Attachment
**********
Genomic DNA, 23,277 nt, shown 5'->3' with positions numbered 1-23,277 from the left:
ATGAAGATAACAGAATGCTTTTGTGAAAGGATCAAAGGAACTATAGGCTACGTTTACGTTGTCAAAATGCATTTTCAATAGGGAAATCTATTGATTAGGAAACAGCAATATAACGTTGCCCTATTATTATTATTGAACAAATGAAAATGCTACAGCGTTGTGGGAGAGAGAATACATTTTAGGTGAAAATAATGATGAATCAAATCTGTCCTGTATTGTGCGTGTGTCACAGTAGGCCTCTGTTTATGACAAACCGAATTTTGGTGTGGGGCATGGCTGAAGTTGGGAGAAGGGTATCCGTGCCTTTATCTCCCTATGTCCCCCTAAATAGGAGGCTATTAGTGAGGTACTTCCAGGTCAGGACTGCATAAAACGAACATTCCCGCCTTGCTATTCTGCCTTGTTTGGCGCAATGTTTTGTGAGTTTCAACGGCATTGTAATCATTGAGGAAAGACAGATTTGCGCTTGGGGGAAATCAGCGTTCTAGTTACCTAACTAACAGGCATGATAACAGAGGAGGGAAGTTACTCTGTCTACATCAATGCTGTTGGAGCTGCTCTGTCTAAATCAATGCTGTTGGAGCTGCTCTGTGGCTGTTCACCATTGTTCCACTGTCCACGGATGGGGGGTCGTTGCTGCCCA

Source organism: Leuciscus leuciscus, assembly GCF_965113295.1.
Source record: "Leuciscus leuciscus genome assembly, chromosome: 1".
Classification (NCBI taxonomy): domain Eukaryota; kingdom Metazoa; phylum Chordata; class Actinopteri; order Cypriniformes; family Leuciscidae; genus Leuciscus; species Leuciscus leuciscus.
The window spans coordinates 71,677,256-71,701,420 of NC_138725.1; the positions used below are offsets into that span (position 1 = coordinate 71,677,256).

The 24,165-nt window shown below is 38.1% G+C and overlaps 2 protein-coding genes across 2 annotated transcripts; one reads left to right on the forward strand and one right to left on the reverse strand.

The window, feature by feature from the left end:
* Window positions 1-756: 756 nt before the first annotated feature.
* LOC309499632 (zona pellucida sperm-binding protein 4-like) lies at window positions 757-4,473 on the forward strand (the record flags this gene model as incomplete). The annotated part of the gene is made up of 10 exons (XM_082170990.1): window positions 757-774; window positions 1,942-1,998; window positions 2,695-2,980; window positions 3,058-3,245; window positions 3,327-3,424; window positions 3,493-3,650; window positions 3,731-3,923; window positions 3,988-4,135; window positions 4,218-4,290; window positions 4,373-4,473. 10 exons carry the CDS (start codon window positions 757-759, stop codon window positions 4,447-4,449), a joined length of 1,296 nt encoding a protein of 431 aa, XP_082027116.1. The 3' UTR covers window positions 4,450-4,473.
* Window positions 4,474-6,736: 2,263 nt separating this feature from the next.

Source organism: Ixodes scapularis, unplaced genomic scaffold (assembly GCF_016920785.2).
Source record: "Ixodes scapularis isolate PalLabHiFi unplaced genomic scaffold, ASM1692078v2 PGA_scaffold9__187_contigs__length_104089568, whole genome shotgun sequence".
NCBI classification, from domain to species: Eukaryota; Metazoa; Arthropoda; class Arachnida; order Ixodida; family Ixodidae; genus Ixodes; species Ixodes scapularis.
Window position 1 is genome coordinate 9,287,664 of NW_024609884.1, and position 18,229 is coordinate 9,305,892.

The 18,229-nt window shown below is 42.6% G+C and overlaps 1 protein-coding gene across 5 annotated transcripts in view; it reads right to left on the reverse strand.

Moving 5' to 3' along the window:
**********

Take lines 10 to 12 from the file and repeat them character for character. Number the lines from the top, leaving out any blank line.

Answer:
* LOC309499632 (zona pellucida sperm-binding protein 4-like) lies at window positions 757-4,473 on the forward strand (the record flags this gene model as incomplete). The annotated part of the gene is made up of 10 exons (XM_082170990.1): window positions 757-774; window positions 1,942-1,998; window positions 2,695-2,980; window positions 3,058-3,245; window positions 3,327-3,424; window positions 3,493-3,650; window positions 3,731-3,923; window positions 3,988-4,135; window positions 4,218-4,290; window positions 4,373-4,473. 10 exons carry the CDS (start codon window positions 757-759, stop codon window positions 4,447-4,449), a joined length of 1,296 nt encoding a protein of 431 aa, XP_082027116.1. The 3' UTR covers window positions 4,450-4,473.
* Window positions 4,474-6,736: 2,263 nt separating this feature from the next.

Source organism: Ixodes scapularis, unplaced genomic scaffold (assembly GCF_016920785.2).